The belt can be explained by weather patterns as well as the elevation and topography of the country. It spans from North Texas and the Louisiana border through the Midwest, from Chicago into the southern part of Wisconsin.

Because weather patterns move from west to east, the Texas gulf doesn’t provide much protection from the extreme heat. By contrast, a state like Florida is protected from similarly high temperatures because it’s surrounded by water.

“To the west of this area, you very quickly move into the High Plains, and then into the Rocky Mountains. And to the east of this area, you move into the Appalachian Mountains,” Porter said. “So it’s kind of this bowl in the middle of the country where humidity settles, and there’s not a prevailing weather pattern going from west to east across the mountains or across the water, or anything else that would help to cool to protect the area from that extreme heat exposure.”

As Texans can attest to this summer, extreme weather isn’t just something happening in the future, it’s already happening now. NOAA recently reported that the three-month period from April- June 2022 was the hottest recorded in the state.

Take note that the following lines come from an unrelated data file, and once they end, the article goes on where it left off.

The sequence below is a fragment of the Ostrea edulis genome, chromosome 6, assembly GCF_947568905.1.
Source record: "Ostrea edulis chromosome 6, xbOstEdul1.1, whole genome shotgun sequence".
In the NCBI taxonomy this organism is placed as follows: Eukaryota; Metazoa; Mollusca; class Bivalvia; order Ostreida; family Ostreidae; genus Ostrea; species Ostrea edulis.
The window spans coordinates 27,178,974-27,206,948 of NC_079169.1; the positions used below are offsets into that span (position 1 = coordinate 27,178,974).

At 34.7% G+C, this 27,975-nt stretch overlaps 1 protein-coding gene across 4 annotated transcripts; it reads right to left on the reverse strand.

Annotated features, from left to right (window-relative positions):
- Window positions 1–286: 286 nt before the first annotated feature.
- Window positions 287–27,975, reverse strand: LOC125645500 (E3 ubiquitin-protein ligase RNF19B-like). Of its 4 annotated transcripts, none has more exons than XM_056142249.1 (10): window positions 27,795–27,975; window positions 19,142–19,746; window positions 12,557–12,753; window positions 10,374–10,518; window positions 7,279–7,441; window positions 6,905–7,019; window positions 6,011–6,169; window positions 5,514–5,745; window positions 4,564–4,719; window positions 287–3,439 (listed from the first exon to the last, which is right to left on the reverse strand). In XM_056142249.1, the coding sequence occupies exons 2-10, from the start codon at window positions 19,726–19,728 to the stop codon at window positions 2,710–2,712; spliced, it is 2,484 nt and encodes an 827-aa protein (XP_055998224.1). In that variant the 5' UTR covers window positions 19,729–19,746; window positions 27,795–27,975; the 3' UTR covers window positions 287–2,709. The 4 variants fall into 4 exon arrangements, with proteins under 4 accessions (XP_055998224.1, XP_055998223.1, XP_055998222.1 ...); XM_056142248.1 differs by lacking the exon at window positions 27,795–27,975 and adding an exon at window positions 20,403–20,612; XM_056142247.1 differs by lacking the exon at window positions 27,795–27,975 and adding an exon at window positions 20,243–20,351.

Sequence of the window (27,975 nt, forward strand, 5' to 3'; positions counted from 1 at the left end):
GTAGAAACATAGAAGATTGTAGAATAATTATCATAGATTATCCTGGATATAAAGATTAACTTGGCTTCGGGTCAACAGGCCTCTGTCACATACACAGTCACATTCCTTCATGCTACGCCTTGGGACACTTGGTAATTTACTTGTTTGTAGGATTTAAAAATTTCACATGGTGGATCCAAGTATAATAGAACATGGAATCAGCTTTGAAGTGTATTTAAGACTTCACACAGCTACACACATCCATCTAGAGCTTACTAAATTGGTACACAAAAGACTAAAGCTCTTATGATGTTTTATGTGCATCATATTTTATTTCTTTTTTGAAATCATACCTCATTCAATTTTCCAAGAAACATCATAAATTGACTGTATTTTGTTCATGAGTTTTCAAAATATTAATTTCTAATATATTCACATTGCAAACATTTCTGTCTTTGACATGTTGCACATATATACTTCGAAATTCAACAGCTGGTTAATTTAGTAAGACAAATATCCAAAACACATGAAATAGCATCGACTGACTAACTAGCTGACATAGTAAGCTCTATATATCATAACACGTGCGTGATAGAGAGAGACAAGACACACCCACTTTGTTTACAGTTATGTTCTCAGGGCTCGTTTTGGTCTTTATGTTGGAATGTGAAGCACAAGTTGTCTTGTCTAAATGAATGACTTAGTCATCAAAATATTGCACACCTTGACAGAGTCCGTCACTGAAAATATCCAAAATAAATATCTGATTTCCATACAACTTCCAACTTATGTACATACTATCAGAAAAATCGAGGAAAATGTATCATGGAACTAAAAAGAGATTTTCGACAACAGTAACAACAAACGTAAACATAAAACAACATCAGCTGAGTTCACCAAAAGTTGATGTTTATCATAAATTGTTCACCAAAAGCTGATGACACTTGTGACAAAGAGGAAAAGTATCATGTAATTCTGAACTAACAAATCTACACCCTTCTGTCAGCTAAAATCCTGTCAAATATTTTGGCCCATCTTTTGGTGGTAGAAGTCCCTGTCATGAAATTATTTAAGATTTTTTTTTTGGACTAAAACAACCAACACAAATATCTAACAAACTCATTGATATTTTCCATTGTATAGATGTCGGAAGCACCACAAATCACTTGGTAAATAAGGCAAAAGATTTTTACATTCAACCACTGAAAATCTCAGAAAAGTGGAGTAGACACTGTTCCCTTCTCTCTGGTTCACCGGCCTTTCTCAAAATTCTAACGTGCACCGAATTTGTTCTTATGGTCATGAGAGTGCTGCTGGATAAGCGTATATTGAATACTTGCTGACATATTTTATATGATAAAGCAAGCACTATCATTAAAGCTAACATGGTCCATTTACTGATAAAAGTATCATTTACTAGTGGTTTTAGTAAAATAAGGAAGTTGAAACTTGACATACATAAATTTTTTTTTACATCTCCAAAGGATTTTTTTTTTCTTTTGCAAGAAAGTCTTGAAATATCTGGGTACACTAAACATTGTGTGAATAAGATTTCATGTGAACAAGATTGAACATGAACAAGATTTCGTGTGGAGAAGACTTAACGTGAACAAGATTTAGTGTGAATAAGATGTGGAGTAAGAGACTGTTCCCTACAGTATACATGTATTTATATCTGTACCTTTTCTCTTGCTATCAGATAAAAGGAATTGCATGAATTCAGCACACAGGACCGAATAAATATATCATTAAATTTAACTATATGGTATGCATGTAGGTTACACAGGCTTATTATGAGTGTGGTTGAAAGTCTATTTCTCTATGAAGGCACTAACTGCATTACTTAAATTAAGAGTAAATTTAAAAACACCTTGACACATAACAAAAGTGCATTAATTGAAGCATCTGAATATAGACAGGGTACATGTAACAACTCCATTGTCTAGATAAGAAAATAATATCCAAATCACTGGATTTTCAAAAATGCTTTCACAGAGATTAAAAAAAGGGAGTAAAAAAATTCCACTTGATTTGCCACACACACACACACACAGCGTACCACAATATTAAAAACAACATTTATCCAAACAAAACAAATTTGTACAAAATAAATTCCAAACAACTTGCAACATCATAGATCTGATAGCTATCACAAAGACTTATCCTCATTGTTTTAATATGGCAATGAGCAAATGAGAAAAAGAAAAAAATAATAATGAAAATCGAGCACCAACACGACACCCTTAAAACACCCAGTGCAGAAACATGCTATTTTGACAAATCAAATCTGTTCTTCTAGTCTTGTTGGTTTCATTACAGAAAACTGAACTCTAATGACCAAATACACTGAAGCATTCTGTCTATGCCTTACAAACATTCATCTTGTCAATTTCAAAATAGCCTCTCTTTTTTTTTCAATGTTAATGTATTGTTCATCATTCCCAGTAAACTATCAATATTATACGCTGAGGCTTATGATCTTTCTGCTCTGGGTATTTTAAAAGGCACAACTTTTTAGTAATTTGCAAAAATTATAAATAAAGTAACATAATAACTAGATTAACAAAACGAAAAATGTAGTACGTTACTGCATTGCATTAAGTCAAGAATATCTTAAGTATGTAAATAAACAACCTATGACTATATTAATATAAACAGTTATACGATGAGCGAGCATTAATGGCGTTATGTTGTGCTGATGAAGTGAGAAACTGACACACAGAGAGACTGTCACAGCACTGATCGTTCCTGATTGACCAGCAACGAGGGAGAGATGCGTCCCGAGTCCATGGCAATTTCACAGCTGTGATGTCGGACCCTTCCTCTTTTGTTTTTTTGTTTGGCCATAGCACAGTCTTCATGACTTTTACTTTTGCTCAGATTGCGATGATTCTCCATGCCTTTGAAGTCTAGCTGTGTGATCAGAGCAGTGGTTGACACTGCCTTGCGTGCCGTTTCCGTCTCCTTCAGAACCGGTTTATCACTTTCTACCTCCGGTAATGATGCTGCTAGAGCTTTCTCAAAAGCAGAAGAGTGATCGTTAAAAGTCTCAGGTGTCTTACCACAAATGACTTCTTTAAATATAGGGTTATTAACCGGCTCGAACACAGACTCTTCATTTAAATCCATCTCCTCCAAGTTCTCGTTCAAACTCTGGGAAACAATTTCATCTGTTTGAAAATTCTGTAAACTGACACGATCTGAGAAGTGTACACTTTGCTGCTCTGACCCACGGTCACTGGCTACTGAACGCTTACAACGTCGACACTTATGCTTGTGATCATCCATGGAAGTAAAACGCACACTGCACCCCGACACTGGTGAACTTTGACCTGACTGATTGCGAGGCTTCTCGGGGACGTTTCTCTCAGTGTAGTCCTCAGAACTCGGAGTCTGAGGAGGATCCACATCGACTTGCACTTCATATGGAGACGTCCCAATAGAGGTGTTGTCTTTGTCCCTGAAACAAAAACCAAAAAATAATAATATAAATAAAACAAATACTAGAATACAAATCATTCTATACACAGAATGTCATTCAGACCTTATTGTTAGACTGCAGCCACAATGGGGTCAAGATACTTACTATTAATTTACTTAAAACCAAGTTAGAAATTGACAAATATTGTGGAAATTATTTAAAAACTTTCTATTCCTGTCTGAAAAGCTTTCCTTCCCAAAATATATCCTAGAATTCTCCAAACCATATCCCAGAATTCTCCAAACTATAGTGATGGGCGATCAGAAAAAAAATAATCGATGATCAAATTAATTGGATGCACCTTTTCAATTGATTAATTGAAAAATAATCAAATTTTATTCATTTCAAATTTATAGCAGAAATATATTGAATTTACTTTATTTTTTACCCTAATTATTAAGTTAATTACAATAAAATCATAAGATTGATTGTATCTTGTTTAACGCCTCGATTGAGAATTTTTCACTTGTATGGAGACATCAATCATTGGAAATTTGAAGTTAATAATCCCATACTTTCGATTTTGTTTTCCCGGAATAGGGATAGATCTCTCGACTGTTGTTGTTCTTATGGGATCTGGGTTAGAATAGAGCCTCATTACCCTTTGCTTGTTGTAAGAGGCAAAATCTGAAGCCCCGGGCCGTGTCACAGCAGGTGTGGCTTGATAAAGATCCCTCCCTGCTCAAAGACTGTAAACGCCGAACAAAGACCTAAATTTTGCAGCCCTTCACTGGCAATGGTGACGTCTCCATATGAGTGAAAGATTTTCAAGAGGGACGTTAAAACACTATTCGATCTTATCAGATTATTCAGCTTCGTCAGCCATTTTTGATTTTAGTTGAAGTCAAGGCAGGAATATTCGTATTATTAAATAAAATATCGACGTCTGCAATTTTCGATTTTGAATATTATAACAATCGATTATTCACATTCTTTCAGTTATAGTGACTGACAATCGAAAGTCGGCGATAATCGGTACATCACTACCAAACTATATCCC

How will extreme heat impact Texans?

Texas  will see more days with temperatures above 100 degrees, leading to health consequences for residents. Texans could be more susceptible to heatstroke, fatigue, heat cramps, dehydration and death in severe cases.

Hitting high temperatures means that air conditioning has to run at a higher intensity, which could strain the state’s power grid and lead to outages. What’s yet to be determined is whether the energy grid will be able to supply enough energy for the cooling that’s needed, given the intensity of the heat that people will be exposed to. During the heat wave, The Electric Reliability Council of Texas warned residents in July to reduce electricity use to avoid potential blackouts.

Texas, along with California and Florida, is expected to experience the largest increases in costs, consumption, and CO2 emissions associated with air conditioning usage. Historically, Texas is one of the states with the largest rise in air conditioning costs during extreme heat events. By 2053, the cost to cool the state will be $368 million more, according to the study.

While there’s not much that can be done to curb the temperature trajectory, communities can plan ways to manage the impacts. That includes investments in local infrastructure to make sure the energy grid remains intact, and putting emergency response systems in place so that cooling centers, water and air conditioning are available to provide relief from the heat.

“Into the future, people are going to have to understand their exposure to protect themselves, but communities are also going to have to make sure that they’re investing properly in energy infrastructure and in emergency responses,” Porter said.

Is your area at risk?

Type your address into to get information about your area’s extreme heat risk now and in the future. You can also find out about other climate risks including wildfires and flooding.